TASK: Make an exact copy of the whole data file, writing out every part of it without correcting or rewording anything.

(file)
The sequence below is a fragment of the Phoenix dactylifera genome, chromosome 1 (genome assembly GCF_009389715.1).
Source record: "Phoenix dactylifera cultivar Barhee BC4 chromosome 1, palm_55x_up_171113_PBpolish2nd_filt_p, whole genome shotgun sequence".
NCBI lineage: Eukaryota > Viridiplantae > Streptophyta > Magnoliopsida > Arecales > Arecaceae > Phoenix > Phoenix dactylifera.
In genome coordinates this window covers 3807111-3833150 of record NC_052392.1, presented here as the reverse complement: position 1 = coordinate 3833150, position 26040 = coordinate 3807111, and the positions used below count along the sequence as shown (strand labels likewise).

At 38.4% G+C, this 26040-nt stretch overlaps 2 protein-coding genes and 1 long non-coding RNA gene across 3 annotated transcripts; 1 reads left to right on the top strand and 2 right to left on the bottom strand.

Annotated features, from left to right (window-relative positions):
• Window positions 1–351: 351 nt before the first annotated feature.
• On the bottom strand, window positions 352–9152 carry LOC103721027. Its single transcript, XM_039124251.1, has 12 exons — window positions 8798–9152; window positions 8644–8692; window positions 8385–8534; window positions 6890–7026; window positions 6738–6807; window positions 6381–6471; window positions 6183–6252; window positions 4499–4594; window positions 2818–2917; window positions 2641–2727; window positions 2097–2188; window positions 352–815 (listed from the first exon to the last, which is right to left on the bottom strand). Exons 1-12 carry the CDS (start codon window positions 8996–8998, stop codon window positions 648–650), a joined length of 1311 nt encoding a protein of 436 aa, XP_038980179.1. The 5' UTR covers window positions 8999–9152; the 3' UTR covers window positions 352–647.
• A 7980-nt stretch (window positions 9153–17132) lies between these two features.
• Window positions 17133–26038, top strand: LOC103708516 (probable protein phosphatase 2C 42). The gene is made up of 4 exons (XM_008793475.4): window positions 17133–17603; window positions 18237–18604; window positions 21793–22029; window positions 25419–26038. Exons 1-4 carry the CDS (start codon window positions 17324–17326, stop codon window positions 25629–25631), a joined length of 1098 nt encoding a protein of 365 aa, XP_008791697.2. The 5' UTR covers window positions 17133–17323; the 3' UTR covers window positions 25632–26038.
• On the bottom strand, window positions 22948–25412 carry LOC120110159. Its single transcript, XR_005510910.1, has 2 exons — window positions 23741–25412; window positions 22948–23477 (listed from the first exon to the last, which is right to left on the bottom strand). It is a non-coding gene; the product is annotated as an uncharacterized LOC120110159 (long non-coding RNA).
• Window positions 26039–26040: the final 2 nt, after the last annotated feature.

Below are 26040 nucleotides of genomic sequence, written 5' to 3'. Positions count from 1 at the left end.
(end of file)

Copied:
The sequence below is a fragment of the Phoenix dactylifera genome, chromosome 1 (genome assembly GCF_009389715.1).
Source record: "Phoenix dactylifera cultivar Barhee BC4 chromosome 1, palm_55x_up_171113_PBpolish2nd_filt_p, whole genome shotgun sequence".
NCBI lineage: Eukaryota > Viridiplantae > Streptophyta > Magnoliopsida > Arecales > Arecaceae > Phoenix > Phoenix dactylifera.
In genome coordinates this window covers 3807111-3833150 of record NC_052392.1, presented here as the reverse complement: position 1 = coordinate 3833150, position 26040 = coordinate 3807111, and the positions used below count along the sequence as shown (strand labels likewise).

At 38.4% G+C, this 26040-nt stretch overlaps 2 protein-coding genes and 1 long non-coding RNA gene across 3 annotated transcripts; 1 reads left to right on the top strand and 2 right to left on the bottom strand.

Annotated features, from left to right (window-relative positions):
• Window positions 1–351: 351 nt before the first annotated feature.
• On the bottom strand, window positions 352–9152 carry LOC103721027. Its single transcript, XM_039124251.1, has 12 exons — window positions 8798–9152; window positions 8644–8692; window positions 8385–8534; window positions 6890–7026; window positions 6738–6807; window positions 6381–6471; window positions 6183–6252; window positions 4499–4594; window positions 2818–2917; window positions 2641–2727; window positions 2097–2188; window positions 352–815 (listed from the first exon to the last, which is right to left on the bottom strand). Exons 1-12 carry the CDS (start codon window positions 8996–8998, stop codon window positions 648–650), a joined length of 1311 nt encoding a protein of 436 aa, XP_038980179.1. The 5' UTR covers window positions 8999–9152; the 3' UTR covers window positions 352–647.
• A 7980-nt stretch (window positions 9153–17132) lies between these two features.
• Window positions 17133–26038, top strand: LOC103708516 (probable protein phosphatase 2C 42). The gene is made up of 4 exons (XM_008793475.4): window positions 17133–17603; window positions 18237–18604; window positions 21793–22029; window positions 25419–26038. Exons 1-4 carry the CDS (start codon window positions 17324–17326, stop codon window positions 25629–25631), a joined length of 1098 nt encoding a protein of 365 aa, XP_008791697.2. The 5' UTR covers window positions 17133–17323; the 3' UTR covers window positions 25632–26038.
• On the bottom strand, window positions 22948–25412 carry LOC120110159. Its single transcript, XR_005510910.1, has 2 exons — window positions 23741–25412; window positions 22948–23477 (listed from the first exon to the last, which is right to left on the bottom strand). It is a non-coding gene; the product is annotated as an uncharacterized LOC120110159 (long non-coding RNA).
• Window positions 26039–26040: the final 2 nt, after the last annotated feature.

Below are 26040 nucleotides of genomic sequence, written 5' to 3'. Positions count from 1 at the left end.